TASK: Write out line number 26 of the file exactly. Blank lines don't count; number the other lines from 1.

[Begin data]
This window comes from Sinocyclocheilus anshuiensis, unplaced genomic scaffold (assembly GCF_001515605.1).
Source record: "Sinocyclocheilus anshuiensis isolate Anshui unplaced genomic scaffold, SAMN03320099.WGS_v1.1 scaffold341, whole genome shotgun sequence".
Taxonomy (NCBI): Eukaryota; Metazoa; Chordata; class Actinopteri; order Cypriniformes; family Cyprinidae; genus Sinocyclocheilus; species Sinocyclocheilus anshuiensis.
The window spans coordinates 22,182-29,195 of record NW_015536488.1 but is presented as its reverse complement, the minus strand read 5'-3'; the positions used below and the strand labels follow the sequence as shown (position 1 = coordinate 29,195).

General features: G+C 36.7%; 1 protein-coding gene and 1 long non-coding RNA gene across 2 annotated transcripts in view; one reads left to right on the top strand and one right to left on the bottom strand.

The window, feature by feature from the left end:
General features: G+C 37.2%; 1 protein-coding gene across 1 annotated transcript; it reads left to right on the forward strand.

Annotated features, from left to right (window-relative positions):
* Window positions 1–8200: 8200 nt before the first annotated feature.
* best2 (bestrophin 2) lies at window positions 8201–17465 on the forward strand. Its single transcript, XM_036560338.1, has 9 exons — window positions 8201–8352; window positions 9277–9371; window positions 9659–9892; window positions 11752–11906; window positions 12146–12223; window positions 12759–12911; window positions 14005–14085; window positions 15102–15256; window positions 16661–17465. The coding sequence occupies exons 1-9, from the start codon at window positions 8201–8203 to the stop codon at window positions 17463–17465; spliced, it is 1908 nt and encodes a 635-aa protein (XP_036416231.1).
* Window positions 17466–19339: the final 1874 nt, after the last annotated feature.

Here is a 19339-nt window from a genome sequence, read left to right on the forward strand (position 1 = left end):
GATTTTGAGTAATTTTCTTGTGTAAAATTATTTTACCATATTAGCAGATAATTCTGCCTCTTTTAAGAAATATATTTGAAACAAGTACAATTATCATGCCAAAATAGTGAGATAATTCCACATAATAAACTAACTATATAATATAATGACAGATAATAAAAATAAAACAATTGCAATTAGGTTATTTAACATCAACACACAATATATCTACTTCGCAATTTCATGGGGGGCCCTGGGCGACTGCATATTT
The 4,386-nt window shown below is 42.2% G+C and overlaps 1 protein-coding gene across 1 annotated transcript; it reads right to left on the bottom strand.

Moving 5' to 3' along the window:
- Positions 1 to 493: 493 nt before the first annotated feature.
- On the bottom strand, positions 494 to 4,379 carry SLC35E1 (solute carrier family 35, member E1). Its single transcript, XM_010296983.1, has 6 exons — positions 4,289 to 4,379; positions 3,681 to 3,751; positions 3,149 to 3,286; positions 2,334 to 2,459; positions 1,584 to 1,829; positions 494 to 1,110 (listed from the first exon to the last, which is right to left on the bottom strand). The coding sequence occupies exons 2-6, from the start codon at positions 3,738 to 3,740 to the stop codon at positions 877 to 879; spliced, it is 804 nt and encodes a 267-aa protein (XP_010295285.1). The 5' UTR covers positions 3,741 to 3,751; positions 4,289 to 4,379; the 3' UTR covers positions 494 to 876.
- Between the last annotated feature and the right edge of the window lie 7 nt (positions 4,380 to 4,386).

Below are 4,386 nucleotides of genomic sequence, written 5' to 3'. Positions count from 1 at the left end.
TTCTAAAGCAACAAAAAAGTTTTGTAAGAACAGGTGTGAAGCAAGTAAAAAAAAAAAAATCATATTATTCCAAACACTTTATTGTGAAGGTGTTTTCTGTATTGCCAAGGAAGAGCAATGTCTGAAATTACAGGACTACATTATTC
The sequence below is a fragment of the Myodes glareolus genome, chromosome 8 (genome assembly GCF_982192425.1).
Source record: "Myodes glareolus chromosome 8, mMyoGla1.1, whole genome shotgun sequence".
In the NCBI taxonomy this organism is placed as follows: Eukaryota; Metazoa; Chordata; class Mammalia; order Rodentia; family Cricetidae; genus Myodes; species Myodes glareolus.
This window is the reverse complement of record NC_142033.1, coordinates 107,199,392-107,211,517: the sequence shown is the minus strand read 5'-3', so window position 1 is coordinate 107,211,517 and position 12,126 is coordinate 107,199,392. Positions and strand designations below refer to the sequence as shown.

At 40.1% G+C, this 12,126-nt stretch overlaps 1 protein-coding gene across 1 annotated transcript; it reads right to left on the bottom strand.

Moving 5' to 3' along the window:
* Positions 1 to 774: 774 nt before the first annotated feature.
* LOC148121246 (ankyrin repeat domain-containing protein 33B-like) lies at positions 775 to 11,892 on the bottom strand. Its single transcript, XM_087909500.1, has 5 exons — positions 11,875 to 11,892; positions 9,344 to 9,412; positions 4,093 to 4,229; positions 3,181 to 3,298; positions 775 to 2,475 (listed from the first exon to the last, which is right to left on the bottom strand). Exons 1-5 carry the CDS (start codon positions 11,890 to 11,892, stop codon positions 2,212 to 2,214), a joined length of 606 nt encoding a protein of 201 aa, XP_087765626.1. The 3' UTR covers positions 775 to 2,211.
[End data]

Moving 5' to 3' along the window: